Background: An important minority of school-aged autistic children, often characterized as 'nonverbal' or 'minimally verbal,' displays little or no spoken language. These children are at risk of being judged 'low-functioning' or 'untestable' via conventional cognitive testing practices. One neglected avenue for assessing autistic children so situated is to engage current knowledge of autistic cognitive strengths. Our aim was thus to pilot a strength-informed assessment of autistic children whose poor performance on conventional instruments suggests their cognitive potential is very limited. Methods: Thirty autistic children (6 to 12 years) with little or no spoken language, attending specialized schools for autistic children with the highest levels of impairment, were assessed using Wechsler Intelligence Scale for Children (WISC-IV), Raven's Colored Progressive Matrices board form (RCPM), Children's Embedded Figures Test (CEFT), and a visual search task. An age-matched control group of 27 typical children was also assessed. Results: None of the autistic children could complete WISC-IV; only six completed any subtest. In contrast, 26 autistic children could complete RCPM, with 17 scoring between the 5th and 90th percentile. Twenty-seven autistic children completed the visual search task, while 26 completed CEFT, on which autistic children were faster than RCPM-matched typical children. Autistic performance on RCPM, CEFT, and visual search were correlated. Conclusion: These results indicate that 'minimally verbal' or 'nonverbal' school-aged autistic children may be at risk of being underestimated: they may be wrongly regarded as having little cognitive potential. Our findings support the usefulness of strength-informed approaches to autism and have important implications for the assessment and education of autistic children. © 2015 Courchesne et al.; licensee BioMed Central. Source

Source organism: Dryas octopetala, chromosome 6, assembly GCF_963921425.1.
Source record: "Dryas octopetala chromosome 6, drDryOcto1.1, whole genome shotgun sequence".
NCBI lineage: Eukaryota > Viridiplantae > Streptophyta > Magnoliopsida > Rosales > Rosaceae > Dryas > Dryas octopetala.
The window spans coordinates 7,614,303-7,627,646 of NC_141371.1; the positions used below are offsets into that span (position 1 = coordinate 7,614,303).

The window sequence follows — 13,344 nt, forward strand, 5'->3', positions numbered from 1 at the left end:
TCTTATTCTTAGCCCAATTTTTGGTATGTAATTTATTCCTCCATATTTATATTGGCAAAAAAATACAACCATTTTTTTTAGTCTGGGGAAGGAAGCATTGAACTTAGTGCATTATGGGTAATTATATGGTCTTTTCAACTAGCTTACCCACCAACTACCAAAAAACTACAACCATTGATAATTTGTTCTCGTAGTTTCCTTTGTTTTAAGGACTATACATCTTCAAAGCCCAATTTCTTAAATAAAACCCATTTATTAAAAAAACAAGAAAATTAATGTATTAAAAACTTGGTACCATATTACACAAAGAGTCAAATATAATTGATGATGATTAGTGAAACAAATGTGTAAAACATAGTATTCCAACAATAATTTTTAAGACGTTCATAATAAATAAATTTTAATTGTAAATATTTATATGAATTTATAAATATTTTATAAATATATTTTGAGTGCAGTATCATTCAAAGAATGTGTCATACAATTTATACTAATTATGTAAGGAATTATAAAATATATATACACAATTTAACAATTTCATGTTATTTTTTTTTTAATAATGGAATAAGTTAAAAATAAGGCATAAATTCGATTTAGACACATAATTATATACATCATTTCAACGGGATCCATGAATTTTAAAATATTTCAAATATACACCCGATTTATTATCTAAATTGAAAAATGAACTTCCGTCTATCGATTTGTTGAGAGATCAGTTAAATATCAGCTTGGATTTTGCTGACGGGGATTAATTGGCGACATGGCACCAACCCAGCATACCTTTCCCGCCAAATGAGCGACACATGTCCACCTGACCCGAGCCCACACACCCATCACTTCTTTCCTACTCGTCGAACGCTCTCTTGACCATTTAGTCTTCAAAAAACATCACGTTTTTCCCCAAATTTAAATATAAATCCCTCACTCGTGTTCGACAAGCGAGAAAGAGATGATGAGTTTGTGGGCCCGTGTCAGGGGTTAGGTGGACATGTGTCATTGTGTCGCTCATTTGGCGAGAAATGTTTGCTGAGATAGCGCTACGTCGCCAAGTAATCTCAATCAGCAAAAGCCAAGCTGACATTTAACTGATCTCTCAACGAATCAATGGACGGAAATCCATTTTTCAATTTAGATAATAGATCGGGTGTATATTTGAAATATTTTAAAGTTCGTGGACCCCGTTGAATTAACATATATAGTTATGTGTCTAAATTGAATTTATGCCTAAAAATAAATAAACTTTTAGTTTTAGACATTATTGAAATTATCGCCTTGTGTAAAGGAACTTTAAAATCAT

Collignon O.,University of Montreal | Collignon O.,University of Trento | Charbonneau G.,University of Montreal | Peters F.,University of Montreal | And 6 more authors.
Cortex | Year: 2013